psalmodist


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psalm·o·dy

 (sä′mə-dē, săl′mə-)
n. pl. psalm·o·dies
1. The act or practice of singing psalms in divine worship.
2. The composition or arranging of psalms for singing.
3. A collection of psalms.

[Middle English psalmodie, from Late Latin psalmōdia, from Greek psalmōidiā, singing to the harp : psalmos, psalm; see psalm + ōidē, aoidē, song; see ode.]

psalm′o·dist n.
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References in periodicals archive ?
Ahlin is well-known for his books, which include Maine Rubicon; The Saint's Daily Assistant: James Lyon, His Life and Meditations; and James Lyon: Patriot, Preacher, Psalmodist. Maine Rubicon, his descriptive account of downeast settlers during the American Revolution, became especially popular and is now in its fourth printing.
Eighty-six tunes were taken from three British collections, those of Martin Madan (Collection of Psalm and Hymn Tunes Sung at the Chapel of the Locke Hospital [Boston: West & Blake, and Manning & Loring, 1809; latest British ed., London: Broderip & Wilkinson, 1806]), Aaron Williams (New Universal Psalmodist [London: author, 1770; 6th ed., London: Longman and Broderip, 1780]), and David Weyman (Melodia Sacra, or The Psalms of David [Dublin: George Allen, 1812, etc.]).
Wesley marked his final tenure at Gloucester with a triumphal return as conductor of the Three Choirs Festival (1865), the publication of his hymn tune AURELIA in the 1868 edition of Hymns Ancient and Modern, and the appearance of The European Psalmodist (1872), which included 142 original hymn tunes.
Then he gives a counterexample: "Suppose someone were to assert, from Psalm 24, that the earth is founded upon rivers, in order to support the novel and absurd philosophical conclusion that the earth floats upon rivers (14)." It is obvious that "the psalmodist intends nothing but what men already know and experience daily, namely that the land, raised on high after the separation of the waters, has great rivers flowing through it and seas surrounding it." There is no need to be so literal here or in Psalm 137 in which the same figure of speech is adopted and "the Israelites sing that they were seated upon the waters of Babylon, that is, by the riverside, or on the banks of the Euphrates and Tigris.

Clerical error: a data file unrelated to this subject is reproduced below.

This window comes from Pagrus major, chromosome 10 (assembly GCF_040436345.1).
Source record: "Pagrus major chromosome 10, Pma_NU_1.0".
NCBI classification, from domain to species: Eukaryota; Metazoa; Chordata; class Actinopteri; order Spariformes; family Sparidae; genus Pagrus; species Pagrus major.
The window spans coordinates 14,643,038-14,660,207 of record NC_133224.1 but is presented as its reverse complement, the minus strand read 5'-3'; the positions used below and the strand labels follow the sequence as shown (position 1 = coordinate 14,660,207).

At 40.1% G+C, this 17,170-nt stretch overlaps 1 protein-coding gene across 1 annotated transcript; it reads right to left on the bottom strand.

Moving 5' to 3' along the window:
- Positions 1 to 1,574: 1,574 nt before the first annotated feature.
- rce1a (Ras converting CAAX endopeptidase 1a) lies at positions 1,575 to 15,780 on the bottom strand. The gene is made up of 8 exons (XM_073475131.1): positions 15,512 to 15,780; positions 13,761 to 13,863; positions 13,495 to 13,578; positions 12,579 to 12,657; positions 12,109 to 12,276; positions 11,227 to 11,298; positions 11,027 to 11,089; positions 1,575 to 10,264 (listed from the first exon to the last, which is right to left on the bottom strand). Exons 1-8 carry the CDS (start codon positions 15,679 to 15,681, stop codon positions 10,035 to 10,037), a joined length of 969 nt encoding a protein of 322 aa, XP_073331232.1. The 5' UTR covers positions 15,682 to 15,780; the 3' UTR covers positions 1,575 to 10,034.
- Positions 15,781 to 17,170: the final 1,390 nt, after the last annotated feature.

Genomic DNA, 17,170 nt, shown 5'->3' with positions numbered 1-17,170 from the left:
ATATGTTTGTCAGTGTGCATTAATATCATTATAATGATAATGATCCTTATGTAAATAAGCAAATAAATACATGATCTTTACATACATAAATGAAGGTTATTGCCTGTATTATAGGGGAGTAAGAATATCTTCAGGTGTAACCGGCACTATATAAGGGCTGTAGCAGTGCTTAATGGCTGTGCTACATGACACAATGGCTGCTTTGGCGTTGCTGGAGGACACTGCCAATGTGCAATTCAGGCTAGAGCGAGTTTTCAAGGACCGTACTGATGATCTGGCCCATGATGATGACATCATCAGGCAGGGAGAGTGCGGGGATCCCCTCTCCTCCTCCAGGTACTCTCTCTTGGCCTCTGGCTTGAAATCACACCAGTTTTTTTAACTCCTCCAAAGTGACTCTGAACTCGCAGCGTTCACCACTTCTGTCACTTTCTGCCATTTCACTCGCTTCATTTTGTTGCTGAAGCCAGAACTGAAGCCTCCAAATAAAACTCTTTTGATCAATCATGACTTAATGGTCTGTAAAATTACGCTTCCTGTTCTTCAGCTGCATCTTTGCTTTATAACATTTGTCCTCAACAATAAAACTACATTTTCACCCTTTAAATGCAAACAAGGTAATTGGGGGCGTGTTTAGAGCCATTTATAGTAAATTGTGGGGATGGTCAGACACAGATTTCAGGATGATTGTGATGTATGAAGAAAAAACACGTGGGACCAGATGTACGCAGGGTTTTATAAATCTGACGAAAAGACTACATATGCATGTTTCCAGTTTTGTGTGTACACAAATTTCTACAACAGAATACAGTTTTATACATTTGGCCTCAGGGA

Oscar George Theodore Sonneck, Francis Hopkinson, the First American Poet-Composer (1737-1791), and James Lyon, Patriot, Preacher, Psalmodist (1735-1794) (Washington, DC: H.
Like Link, she also wondered if he was kin to the Boston psalmodist, William Billings.
Johnson's third and last tunebook was The Western Psalmodist, (5) printed at the office of the Nashville Union newspaper in 1853.
may not be particularly worth study or performance." Cooke is a respected psalmodist scholar, his principal work to date being Timothy Swan, Psalmody and Secular Song (Music of the United States of America, 6 [Madison, Wisc.: Published for the American Musicological Society by A-R Editions, 1997]).
I suspect that the many unreported changes made to these pieces are a reflection of an unfortunate attitude toward this music that presents itself in many of the volumes: the certainty of the late-twentieth-century musical editor that the late-eighteenth-century psalmodist "surely meant something else" other than what he wrote, or simply "didn't know what he was doing." This attitude betrays itself repeatedly in the myriad changes made to the music that are reported in the critical commentaries.
Daniel (1966), Andrew Law, American Psalmodist by Richard Arthur Crawford (1968), and Music in the Cultured Generation; A Social History of Music in America, 1870-1900 by Joseph A.